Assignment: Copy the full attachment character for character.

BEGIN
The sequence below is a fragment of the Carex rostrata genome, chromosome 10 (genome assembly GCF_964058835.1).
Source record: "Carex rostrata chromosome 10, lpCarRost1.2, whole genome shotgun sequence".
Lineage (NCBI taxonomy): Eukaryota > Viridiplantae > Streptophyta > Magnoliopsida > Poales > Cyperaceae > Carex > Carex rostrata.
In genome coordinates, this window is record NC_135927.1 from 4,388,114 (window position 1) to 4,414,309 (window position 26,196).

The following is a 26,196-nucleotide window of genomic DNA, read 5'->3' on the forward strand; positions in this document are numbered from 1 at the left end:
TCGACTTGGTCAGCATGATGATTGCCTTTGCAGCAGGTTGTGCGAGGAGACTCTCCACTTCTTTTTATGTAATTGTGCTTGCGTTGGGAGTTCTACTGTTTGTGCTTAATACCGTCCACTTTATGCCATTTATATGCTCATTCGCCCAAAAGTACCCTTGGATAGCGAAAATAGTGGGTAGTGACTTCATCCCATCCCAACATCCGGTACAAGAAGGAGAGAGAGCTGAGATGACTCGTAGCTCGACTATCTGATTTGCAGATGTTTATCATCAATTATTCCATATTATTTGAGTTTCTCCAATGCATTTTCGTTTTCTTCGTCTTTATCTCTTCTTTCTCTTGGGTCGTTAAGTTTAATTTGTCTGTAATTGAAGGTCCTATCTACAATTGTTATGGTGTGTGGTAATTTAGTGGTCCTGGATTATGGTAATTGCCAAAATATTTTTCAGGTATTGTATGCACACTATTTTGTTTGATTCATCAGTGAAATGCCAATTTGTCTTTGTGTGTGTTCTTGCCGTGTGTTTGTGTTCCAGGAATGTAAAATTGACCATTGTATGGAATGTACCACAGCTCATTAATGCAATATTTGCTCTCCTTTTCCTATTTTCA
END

The sequence below is a fragment of the Carex rostrata genome, chromosome 10 (genome assembly GCF_964058835.1).
Source record: "Carex rostrata chromosome 10, lpCarRost1.2, whole genome shotgun sequence".
Lineage (NCBI taxonomy): Eukaryota > Viridiplantae > Streptophyta > Magnoliopsida > Poales > Cyperaceae > Carex > Carex rostrata.
In genome coordinates, this window is record NC_135927.1 from 4,388,114 (window position 1) to 4,414,309 (window position 26,196).

The following is a 26,196-nucleotide window of genomic DNA, read 5'->3' on the forward strand; positions in this document are numbered from 1 at the left end:
TCGACTTGGTCAGCATGATGATTGCCTTTGCAGCAGGTTGTGCGAGGAGACTCTCCACTTCTTTTTATGTAATTGTGCTTGCGTTGGGAGTTCTACTGTTTGTGCTTAATACCGTCCACTTTATGCCATTTATATGCTCATTCGCCCAAAAGTACCCTTGGATAGCGAAAATAGTGGGTAGTGACTTCATCCCATCCCAACATCCGGTACAAGAAGGAGAGAGAGCTGAGATGACTCGTAGCTCGACTATCTGATTTGCAGATGTTTATCATCAATTATTCCATATTATTTGAGTTTCTCCAATGCATTTTCGTTTTCTTCGTCTTTATCTCTTCTTTCTCTTGGGTCGTTAAGTTTAATTTGTCTGTAATTGAAGGTCCTATCTACAATTGTTATGGTGTGTGGTAATTTAGTGGTCCTGGATTATGGTAATTGCCAAAATATTTTTCAGGTATTGTATGCACACTATTTTGTTTGATTCATCAGTGAAATGCCAATTTGTCTTTGTGTGTGTTCTTGCCGTGTGTTTGTGTTCCAGGAATGTAAAATTGACCATTGTATGGAATGTACCACAGCTCATTAATGCAATATTTGCTCTCCTTTTCCTATTTTCA